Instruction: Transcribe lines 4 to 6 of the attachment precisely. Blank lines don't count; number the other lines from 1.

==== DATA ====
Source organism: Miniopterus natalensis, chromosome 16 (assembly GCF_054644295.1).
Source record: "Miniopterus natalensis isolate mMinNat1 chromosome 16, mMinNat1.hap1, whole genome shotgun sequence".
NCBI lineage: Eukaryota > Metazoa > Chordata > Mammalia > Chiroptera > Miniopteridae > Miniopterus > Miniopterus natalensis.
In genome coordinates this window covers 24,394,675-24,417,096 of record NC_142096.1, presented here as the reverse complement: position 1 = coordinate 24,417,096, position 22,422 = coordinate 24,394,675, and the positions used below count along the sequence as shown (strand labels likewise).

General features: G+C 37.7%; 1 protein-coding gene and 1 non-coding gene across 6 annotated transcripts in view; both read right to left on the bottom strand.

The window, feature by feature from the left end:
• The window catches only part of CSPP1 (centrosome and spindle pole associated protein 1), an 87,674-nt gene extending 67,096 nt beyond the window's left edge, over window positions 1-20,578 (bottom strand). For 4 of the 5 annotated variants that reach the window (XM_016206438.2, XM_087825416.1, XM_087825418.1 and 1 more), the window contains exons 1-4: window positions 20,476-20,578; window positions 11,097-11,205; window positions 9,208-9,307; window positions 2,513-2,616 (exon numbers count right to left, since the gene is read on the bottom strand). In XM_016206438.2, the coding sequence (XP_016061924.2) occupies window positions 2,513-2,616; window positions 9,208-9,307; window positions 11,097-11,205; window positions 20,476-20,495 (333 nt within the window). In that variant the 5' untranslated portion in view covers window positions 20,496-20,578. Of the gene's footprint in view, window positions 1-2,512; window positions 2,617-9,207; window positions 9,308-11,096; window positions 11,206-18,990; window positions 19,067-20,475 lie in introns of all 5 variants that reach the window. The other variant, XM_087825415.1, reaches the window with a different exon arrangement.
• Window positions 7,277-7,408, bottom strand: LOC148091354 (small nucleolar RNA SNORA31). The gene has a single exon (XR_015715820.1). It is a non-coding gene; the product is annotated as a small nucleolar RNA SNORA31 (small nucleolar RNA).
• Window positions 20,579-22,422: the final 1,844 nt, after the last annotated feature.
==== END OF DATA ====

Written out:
In genome coordinates this window covers 24,394,675-24,417,096 of record NC_142096.1, presented here as the reverse complement: position 1 = coordinate 24,417,096, position 22,422 = coordinate 24,394,675, and the positions used below count along the sequence as shown (strand labels likewise).

General features: G+C 37.7%; 1 protein-coding gene and 1 non-coding gene across 6 annotated transcripts in view; both read right to left on the bottom strand.

The window, feature by feature from the left end: